Argentina travel guide




Argentina Travel Guide

Spanish Language


Lunfardo was developed at the end of the 19th century and beginning of the 20th century. Is not a language, not a dialect either, because of its lack of grammar and syntax. Is innately connected to tango, it is often considered as the language of Argentine Tango, both were born of the same people and for similar reasons, allowed them to communicate without being understood by authorities.

José Gobello, the most prestigious specialist in Lunfardo, offers a definition: "Vocabulary made up of words of different origin used by Buenos Aires people in opposition to the orthodox Spanish words". Lunfardo expressions have become part of the Spanish spoken in Argentina and Uruguay, some words have been recognized by the Real Academia de la Lengua Española

It is a mixture of Spanish, the numerous languages spoken by the immigrants who came to Argentina, African words brought by the slaves, and words from the languages of the indigenous people of Argentina, by example:
  • Papirusa (beautiful woman) comes from the Polish word "papiros" (cigarette), because many young women who came from Poland were smokers.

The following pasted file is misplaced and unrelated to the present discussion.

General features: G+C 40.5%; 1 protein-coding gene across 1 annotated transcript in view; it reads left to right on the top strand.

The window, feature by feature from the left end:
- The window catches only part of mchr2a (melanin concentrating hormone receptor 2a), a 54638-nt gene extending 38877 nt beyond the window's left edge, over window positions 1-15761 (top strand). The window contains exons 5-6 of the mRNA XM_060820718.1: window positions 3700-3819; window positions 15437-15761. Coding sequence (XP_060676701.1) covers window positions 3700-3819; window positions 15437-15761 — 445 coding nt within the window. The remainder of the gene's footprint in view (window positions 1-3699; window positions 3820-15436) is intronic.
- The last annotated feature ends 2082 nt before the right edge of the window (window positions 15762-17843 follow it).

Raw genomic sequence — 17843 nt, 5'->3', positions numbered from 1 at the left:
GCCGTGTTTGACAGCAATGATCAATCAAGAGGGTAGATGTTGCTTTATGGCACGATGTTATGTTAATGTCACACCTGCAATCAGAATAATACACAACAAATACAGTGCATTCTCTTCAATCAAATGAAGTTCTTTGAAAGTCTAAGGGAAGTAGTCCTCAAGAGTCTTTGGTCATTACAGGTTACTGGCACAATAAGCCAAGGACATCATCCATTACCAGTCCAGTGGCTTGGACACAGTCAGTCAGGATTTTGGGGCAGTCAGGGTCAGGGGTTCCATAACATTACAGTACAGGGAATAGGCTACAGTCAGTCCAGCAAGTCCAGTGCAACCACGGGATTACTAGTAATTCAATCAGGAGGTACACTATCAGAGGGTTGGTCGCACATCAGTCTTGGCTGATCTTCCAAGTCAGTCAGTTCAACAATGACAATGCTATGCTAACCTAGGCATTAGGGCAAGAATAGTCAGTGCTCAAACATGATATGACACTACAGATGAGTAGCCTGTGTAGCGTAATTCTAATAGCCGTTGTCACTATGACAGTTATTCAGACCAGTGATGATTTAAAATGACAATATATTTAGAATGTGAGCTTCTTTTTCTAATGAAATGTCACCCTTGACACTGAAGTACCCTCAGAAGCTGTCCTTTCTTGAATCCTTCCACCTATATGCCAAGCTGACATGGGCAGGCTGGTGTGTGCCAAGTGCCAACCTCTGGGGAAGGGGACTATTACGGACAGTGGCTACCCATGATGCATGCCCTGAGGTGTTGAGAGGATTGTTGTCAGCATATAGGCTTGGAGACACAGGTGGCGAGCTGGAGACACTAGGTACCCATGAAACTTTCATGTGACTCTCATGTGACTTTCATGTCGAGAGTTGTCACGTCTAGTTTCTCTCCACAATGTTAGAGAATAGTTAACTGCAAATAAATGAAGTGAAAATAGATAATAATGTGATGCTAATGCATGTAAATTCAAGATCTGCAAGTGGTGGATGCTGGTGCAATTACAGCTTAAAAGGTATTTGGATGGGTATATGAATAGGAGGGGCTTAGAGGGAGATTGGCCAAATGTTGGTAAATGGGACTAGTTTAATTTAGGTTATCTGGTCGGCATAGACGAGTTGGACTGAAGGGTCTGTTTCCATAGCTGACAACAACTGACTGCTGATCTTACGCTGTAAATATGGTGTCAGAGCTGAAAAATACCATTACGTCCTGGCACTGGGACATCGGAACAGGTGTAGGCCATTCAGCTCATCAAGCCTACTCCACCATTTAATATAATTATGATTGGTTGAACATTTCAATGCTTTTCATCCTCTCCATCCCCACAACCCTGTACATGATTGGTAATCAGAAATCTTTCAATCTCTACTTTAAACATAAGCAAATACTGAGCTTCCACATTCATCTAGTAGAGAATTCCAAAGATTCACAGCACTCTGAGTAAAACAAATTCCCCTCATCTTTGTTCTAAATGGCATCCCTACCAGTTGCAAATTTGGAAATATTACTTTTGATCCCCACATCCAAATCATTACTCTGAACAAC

• Cancha (courtyard, Field), Pucho (cigarette), are Quechua words.
  • Atorrante (tramp), came about after Drifters took up residence in large culverts on vacant land owned by A. Torrent.
  • Chinchibirra (beer), orsai (off side) and sanguich (sandwich), come from English.
  • Cocoliche (Argentine immigrants), is the name of a vaudeville performer who did just that.
  • Caficho (Pimp), was one of the first Lunfardo words.
  • Quilombo (whorehouse,to agitate), mandinga (curse), words of the African immigrants.
  • Bondi (bus), word from the Portugues.
  • Cana (policeman), comes from the French "canne", a baton.
  • Arrabal (a place for social outcasts), comes from an Arabic word for wall.
  • Fungi (hat, but mean "mushroom" in Italian), manyar (to eat, from Italian "mangiare"), Bancar (to tolerate, from the Italian "banca"), Cuore (heart), Amurar (to quit) or Biaba (beating) are Italian words too.
There are Spanish words with changed meanings:
  • Azotea (flat roof), in Lunfardo: "head".
  • Marrón (brown color), in Lunfardo: "anus".
  • Campana (bell), in Lunfardo is the accomplice who watches out and sounds the alarm when authorities arrive.
  • Crudo (raw), in Lunfardo: "naïve".
Some words were created by altering the order of its syllables ("vesre"):
  • Café (coffee), becomes feca.
  • Café con leche (coffee with milk), becomes feca con chele.
  • Noche (night), becomes cheno.
  • Macho (man), becomes choma.
  • Tango becomes gotan.
  • Barajas (playing cards), becomes garaba.
Like Tango, Lunfardo began in outside social circles, and now, Lunfardo words are an integral part of the everyday language of the porteños (Buenos Aires residents)

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